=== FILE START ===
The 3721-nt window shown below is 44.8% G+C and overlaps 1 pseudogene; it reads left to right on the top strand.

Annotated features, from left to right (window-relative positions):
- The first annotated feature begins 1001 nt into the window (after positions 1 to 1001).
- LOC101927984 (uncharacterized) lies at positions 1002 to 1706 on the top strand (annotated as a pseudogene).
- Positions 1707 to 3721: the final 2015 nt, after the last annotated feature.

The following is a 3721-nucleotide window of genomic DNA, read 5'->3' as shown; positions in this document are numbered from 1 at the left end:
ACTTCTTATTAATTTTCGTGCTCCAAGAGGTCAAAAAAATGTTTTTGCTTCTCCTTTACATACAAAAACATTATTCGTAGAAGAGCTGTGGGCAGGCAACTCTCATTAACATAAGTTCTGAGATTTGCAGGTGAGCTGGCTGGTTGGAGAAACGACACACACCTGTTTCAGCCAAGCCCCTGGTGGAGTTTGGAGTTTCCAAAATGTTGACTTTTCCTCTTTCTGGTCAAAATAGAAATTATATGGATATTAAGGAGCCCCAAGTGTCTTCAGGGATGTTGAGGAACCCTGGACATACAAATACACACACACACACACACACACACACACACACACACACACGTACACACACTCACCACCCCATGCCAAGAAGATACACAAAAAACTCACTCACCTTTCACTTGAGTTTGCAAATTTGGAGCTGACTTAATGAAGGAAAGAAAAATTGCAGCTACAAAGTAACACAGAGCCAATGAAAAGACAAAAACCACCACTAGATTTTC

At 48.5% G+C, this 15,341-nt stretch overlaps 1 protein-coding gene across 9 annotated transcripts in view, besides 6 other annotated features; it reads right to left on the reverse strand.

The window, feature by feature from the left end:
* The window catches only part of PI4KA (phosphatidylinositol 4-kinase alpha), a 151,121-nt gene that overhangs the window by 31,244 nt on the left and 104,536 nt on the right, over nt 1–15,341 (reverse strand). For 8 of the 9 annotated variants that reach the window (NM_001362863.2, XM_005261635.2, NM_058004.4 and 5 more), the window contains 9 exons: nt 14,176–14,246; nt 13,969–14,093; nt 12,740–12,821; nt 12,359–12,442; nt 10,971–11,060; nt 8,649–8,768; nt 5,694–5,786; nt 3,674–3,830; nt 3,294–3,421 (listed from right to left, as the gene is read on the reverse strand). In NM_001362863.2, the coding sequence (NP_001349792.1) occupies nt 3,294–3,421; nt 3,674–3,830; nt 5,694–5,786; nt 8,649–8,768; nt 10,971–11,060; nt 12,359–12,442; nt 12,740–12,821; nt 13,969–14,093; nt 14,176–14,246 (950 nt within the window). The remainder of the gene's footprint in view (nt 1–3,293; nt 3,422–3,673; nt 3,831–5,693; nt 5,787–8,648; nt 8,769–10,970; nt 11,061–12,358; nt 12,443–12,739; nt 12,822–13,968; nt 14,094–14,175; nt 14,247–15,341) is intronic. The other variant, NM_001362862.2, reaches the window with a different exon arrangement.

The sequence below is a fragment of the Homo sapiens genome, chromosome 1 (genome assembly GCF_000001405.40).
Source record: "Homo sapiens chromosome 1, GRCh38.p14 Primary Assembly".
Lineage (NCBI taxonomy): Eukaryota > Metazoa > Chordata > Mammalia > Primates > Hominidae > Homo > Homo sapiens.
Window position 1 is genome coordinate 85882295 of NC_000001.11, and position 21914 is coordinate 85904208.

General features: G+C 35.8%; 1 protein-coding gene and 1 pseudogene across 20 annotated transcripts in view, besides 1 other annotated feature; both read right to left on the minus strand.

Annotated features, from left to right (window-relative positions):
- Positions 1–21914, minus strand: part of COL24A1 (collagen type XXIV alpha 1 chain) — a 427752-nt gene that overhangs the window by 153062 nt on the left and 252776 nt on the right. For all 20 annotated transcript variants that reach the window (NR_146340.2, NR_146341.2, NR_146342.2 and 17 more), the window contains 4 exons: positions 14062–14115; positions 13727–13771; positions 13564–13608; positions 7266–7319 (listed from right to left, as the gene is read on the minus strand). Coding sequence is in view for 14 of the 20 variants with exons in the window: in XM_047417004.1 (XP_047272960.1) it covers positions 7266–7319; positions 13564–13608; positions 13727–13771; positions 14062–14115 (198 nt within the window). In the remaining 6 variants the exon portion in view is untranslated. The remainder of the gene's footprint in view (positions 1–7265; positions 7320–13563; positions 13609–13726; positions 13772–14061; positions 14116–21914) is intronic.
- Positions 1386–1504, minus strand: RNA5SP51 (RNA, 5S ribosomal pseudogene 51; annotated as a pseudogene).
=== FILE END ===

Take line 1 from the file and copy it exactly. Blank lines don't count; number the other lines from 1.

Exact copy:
The 3721-nt window shown below is 44.8% G+C and overlaps 1 pseudogene; it reads left to right on the top strand.